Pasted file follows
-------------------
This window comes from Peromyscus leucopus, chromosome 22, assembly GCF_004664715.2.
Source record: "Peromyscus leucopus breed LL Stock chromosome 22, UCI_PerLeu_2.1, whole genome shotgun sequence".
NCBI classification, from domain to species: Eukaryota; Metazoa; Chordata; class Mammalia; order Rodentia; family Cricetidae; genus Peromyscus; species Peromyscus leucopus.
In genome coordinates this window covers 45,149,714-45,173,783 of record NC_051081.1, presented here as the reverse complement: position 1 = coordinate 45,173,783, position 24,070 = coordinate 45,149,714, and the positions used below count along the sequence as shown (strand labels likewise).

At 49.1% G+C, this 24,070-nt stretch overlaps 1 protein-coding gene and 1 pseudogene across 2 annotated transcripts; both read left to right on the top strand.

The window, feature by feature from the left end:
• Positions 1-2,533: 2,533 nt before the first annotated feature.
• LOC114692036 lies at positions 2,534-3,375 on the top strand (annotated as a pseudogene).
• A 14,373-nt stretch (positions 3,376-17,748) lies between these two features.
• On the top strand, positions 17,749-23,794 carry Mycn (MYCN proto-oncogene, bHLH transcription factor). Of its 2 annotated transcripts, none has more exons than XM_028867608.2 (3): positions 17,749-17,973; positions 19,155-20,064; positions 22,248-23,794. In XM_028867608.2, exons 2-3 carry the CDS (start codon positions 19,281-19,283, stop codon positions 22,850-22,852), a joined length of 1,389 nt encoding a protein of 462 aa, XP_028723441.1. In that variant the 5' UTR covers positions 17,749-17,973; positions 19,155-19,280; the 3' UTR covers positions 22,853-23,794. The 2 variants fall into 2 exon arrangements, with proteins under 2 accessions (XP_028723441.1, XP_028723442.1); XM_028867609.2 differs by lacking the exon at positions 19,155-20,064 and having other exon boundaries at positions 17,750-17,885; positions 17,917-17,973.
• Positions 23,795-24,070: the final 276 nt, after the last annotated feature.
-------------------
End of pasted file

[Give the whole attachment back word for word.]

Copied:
This window comes from Peromyscus leucopus, chromosome 22, assembly GCF_004664715.2.
Source record: "Peromyscus leucopus breed LL Stock chromosome 22, UCI_PerLeu_2.1, whole genome shotgun sequence".
NCBI classification, from domain to species: Eukaryota; Metazoa; Chordata; class Mammalia; order Rodentia; family Cricetidae; genus Peromyscus; species Peromyscus leucopus.
In genome coordinates this window covers 45,149,714-45,173,783 of record NC_051081.1, presented here as the reverse complement: position 1 = coordinate 45,173,783, position 24,070 = coordinate 45,149,714, and the positions used below count along the sequence as shown (strand labels likewise).

At 49.1% G+C, this 24,070-nt stretch overlaps 1 protein-coding gene and 1 pseudogene across 2 annotated transcripts; both read left to right on the top strand.

The window, feature by feature from the left end:
• Positions 1-2,533: 2,533 nt before the first annotated feature.
• LOC114692036 lies at positions 2,534-3,375 on the top strand (annotated as a pseudogene).
• A 14,373-nt stretch (positions 3,376-17,748) lies between these two features.
• On the top strand, positions 17,749-23,794 carry Mycn (MYCN proto-oncogene, bHLH transcription factor). Of its 2 annotated transcripts, none has more exons than XM_028867608.2 (3): positions 17,749-17,973; positions 19,155-20,064; positions 22,248-23,794. In XM_028867608.2, exons 2-3 carry the CDS (start codon positions 19,281-19,283, stop codon positions 22,850-22,852), a joined length of 1,389 nt encoding a protein of 462 aa, XP_028723441.1. In that variant the 5' UTR covers positions 17,749-17,973; positions 19,155-19,280; the 3' UTR covers positions 22,853-23,794. The 2 variants fall into 2 exon arrangements, with proteins under 2 accessions (XP_028723441.1, XP_028723442.1); XM_028867609.2 differs by lacking the exon at positions 19,155-20,064 and having other exon boundaries at positions 17,750-17,885; positions 17,917-17,973.
• Positions 23,795-24,070: the final 276 nt, after the last annotated feature.